Their goal, therefore, was not so much victory over the other as the maintenance of balance. In this sense, the Cold War was more of a carefully controlled game with commonly agreed rules than a contest where there could be clear winners and losers. The new breed of communist politician who came to power was Mikhail Gorbachev. He launched a policy of glasnost (openness) in Soviet society in 1986 and envisioned perestroika (restructuring and renewal) of the USSR based on modernized and humane communist principles. His new political thinking helped bring about the end of the Cold War. Gorbachev’s policy for arms reductions and his refusal to intervene to save communist dictatorships in Eastern Europe resulted in the fall of Berlin Wall and the beginning of the end of the Cold War in Europe at last.

Furthermore, the geographical consequence of his new policies provoked a counter-reaction by hard-liners within the Soviet military-industrial complex in 1991, an attempted coup whose failure spiralled into the consequent dissolution of the USSR and the fitful emergence of the “new world order” of the 1990s. New World Order Geopolitics The end of the Cold War allowed the emergence of a new geopolitical order dominated by geo-economic questions and issues, a world where the globalization of economic activity and global flows of trade, investment and images are re-making states, sovereignty and the geographical structure of the world. The existence of one of the superpowers, the Soviet Union completely disappeared from the world scene. The end of Cold War effectively left the US as the sole remaining superpower. President George Bush declared a ‘new world order’ during the Gulf War and it was a way of achieving the national exceptionism of the US. He believed that American’s interests were universal interests for everyone.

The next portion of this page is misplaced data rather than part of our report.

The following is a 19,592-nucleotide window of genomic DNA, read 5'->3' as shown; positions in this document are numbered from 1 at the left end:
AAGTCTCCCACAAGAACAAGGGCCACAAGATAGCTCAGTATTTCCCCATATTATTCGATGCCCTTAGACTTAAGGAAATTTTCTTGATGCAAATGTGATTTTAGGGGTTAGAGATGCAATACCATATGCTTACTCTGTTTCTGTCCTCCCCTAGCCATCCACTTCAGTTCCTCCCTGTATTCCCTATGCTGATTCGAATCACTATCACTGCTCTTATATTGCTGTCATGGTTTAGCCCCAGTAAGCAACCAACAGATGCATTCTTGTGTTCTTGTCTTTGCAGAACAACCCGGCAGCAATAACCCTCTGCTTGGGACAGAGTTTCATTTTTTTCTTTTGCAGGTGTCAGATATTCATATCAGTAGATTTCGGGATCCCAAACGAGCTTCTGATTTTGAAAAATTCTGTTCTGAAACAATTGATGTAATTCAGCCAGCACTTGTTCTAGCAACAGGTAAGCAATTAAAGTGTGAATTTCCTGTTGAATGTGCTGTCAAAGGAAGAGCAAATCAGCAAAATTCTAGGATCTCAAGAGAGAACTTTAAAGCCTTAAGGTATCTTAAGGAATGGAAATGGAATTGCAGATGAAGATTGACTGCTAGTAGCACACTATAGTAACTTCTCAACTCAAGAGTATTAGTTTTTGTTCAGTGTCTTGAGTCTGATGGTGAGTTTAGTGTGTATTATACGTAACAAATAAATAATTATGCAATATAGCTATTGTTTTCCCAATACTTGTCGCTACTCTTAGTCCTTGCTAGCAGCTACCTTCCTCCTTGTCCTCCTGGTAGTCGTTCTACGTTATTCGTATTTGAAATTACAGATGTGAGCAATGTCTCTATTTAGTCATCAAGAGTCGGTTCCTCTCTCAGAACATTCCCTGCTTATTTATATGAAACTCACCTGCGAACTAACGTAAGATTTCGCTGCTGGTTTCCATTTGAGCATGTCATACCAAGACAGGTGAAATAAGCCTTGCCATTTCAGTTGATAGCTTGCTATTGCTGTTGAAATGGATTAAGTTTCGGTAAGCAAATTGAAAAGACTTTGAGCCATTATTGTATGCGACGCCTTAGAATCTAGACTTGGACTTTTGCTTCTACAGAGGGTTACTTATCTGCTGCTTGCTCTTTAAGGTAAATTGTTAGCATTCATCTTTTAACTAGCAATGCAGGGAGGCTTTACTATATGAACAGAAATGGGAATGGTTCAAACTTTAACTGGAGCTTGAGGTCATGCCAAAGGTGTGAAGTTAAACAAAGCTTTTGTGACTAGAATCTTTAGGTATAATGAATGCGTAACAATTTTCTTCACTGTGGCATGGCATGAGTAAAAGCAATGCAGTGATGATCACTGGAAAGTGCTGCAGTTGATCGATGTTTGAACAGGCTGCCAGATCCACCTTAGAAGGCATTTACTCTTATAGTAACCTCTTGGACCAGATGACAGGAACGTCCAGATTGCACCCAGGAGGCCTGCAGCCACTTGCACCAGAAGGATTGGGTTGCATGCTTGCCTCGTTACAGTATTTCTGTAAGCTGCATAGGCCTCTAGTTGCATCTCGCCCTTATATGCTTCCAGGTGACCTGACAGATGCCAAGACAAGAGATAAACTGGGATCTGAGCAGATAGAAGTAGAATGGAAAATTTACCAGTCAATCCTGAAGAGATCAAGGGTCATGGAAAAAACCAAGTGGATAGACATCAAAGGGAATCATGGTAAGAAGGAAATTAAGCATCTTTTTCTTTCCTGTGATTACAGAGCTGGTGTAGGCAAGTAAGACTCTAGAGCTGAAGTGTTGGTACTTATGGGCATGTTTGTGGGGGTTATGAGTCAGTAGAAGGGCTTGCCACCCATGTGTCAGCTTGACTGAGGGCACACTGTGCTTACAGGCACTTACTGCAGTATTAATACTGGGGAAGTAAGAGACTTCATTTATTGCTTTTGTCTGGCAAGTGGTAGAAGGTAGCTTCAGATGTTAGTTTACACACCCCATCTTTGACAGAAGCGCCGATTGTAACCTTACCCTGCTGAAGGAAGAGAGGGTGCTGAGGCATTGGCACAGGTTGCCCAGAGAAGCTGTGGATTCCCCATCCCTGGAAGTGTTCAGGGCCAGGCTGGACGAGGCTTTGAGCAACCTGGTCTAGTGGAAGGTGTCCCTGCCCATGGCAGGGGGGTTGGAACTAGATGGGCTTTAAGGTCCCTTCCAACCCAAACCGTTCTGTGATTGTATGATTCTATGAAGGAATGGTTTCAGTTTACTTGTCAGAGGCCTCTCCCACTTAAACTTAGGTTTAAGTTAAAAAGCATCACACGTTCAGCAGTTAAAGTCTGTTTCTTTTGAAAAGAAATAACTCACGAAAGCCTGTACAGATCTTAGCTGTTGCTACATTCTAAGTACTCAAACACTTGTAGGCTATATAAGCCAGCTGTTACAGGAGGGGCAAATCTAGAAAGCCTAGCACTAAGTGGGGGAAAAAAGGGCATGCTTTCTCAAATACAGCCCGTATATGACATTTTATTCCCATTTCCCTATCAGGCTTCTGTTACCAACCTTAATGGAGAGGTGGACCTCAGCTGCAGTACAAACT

In practical term, the new world order for Bush was a world where the United States, in alliance with those who were willing to follow, did not ordering. Any change in the status quo geopolitical order unfavourable to the US and the interests of “the West”, such as Iraqi invasion of Kuwait, was considered unlawful aggression that “would not stand.” On the contrary, any change in geopolitics initiated by the US, for example, the US invasion of Panama was acceptable and can be justified. Many of geopoliticians argue that geopolitic in the post Cold War era can be explained as geo-economics. Focusing greatly on the economic ability of the state, Japan has emerged as most likely hegemonic contender at the time. What makes Japan look so good as successor in this sort of environments is that its economic prowess is not prevented by any military commitments.

However, it is possible to interpret Japan as the antithesis of the USSR, another mammoth mismatch between economic and political power but the other way around. Although by no means likely to suffer the same fate as the Soviet Union, Japan’s weaknesses have been exposed by the post-cold war situation as for instance their failure to contribute physically to the Gulf War in 1991. There is much less talk now of Japan as a future world leader. For some of the environmentally minded intellectual and policy maker, the new geopolitics is not geo-economics but ecological politics or ‘ecopolitics.’ Because the relationship of politics to the earth became more important than ever as state and people struggle to deal with environmental degradation, resource depletion, transnational pollution and global warming. In many cases, the owners of the land are not the same people as those who traditionally used it before development and imposed a very different understanding of the environment and the appropriate ways of using it. It also tends to be occupied by the state with power for their interests.